New economic measures were announced by the Ontario government on Wednesday to help businesses most impacted by the latest COVID-19 restrictions. Among the supports are the new Ontario Business Costs Rebate Program (OBCRP) and a six-month interest-and penalty-free period to make payments for most provincially administered taxes. The six-month period will begin Jan. 1, 2022, and end July 1, 2022.
“Ontario businesses have already contributed so much to the province’s fight against COVID-19,” said Finance Minister Peter Bethlenfalvy in a news release “We recognize that these necessary capacity limits to reduce the transmission of the virus will impact businesses, and that’s why we are introducing these new supports, which will put money directly into the hands of business and free up their cash flows during this critical time.”
According to a news release, the OBCRP will allow eligible businesses to receive payments equalling about 50 per cent of energy costs and property tax they incur while capacity restrictions remain in place. A list of eligible businesses will be released in mid-January, but smaller retail stores, restaurants and gyms are expected to qualify. Payments will be made retroactively to Dec. 19, 2021. Businesses will be required to submit property tax and energy bills with their application.
“I commend business owners for pivoting quickly as we respond to the Omicron variant in our continued fight against COVID-19,” said Todd Smith, Minister of Energy. “It is essential that we support them during their time of need, and that’s why our new rebate program will provide them with the support they need right now on their energy bills.”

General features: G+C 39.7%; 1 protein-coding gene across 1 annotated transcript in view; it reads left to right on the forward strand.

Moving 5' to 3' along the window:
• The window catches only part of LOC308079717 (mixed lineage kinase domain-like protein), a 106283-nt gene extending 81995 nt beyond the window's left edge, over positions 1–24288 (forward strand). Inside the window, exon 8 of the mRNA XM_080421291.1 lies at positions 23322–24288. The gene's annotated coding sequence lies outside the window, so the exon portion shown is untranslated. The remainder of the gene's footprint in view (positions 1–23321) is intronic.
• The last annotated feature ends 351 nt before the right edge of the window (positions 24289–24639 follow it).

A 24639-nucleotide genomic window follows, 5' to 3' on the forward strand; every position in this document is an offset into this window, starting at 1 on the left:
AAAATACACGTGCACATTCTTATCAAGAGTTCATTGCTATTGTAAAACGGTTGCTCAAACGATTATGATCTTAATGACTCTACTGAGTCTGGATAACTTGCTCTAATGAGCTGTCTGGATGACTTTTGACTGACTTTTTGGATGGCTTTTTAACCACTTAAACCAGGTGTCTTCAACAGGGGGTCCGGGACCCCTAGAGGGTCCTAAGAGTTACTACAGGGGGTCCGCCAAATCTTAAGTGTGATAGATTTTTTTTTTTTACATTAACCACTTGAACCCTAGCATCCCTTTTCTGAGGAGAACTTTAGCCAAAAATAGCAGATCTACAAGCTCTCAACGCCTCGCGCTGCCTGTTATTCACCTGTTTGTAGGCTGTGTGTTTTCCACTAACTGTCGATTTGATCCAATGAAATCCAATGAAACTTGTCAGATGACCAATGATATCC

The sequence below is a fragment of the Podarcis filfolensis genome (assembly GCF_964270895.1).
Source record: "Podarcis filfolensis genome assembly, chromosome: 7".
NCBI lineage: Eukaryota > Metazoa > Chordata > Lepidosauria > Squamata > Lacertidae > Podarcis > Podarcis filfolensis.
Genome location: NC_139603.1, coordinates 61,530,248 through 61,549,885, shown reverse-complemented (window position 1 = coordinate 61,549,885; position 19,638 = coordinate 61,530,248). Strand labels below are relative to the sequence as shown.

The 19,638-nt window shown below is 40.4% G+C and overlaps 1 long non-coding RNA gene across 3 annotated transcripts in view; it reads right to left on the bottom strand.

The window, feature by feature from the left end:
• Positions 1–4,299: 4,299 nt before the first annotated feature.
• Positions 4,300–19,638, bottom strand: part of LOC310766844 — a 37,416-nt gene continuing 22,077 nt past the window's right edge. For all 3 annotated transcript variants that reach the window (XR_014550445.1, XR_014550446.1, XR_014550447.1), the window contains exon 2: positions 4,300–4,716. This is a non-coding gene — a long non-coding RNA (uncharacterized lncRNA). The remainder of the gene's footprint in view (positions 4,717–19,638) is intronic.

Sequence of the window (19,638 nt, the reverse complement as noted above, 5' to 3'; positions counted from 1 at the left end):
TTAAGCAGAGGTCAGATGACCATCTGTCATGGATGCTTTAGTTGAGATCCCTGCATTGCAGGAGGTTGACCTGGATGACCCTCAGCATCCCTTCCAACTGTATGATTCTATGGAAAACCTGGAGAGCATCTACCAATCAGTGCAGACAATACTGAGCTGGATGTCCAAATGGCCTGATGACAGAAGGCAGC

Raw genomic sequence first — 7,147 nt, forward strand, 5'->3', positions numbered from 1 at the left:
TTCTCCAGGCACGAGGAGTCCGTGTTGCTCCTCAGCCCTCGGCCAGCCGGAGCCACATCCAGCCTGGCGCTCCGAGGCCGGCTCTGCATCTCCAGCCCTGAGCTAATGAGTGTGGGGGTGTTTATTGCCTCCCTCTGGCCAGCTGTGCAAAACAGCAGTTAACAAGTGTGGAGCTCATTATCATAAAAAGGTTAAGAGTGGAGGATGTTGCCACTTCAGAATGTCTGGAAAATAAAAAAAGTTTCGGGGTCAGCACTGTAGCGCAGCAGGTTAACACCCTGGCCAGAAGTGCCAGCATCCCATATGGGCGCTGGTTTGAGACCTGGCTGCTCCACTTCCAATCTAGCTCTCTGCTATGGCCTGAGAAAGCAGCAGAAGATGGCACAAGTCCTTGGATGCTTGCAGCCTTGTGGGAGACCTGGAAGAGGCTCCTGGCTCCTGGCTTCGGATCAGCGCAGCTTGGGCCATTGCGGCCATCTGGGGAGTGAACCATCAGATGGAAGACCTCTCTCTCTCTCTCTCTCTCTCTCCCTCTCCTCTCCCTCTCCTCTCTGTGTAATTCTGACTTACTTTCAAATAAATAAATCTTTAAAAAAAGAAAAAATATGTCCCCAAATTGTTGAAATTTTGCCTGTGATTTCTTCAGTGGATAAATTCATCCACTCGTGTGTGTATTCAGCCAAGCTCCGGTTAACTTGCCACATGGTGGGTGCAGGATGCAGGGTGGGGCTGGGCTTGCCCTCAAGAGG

The government says the six-month interest-and penalty-free measure will provide up to $7.5 billion in relief to help approximately 80,000 Ontario businesses. With this help, approximately 80,000 businesses will have the option to delay their payments for the following provincially administered taxes, helping them free up cash flow:
- Employer Health Tax
- Beer, Wine & Spirits Taxes
- Tobacco Tax
- Insurance Premium Tax
- Fuel Tax
- International Fuel Tax Agreement
- Gas Tax
- Retail Sales Tax on Insurance Contracts & Benefit Plans
- Mining Tax
- Race Tracks Tax
Capacity limits began Sunday across the province in response to surging COVID-19 cases, as a result of the Omicron variant.
Bars, restaurants, gyms and most indoor settings are limited to 50 per cent capacity, while businesses used for funerals, religious services and weddings are exempt from the capacity restrictions. Restaurants and bars must be closed by 11 p.m. each night.
The NDP says the measures announced by the Ford government are a slap in the face.
“Businesses asked for help. What they’re getting today from Doug Ford is a slap in the face. Any small, local business that desperately needs support will be gone by the time their property tax bill comes due for 2022 — some may even be gone by the time applications open in mid-January,” said finance critic Catherine Fife.
“This pandemic is happening in real-time, waiting till January to offer even a crumb of support makes it clear Ford’s not listening to mom-and-pop businesses.”
The NDP says it is proposing direct, financial grants to small local businesses so they can keep paying their staff.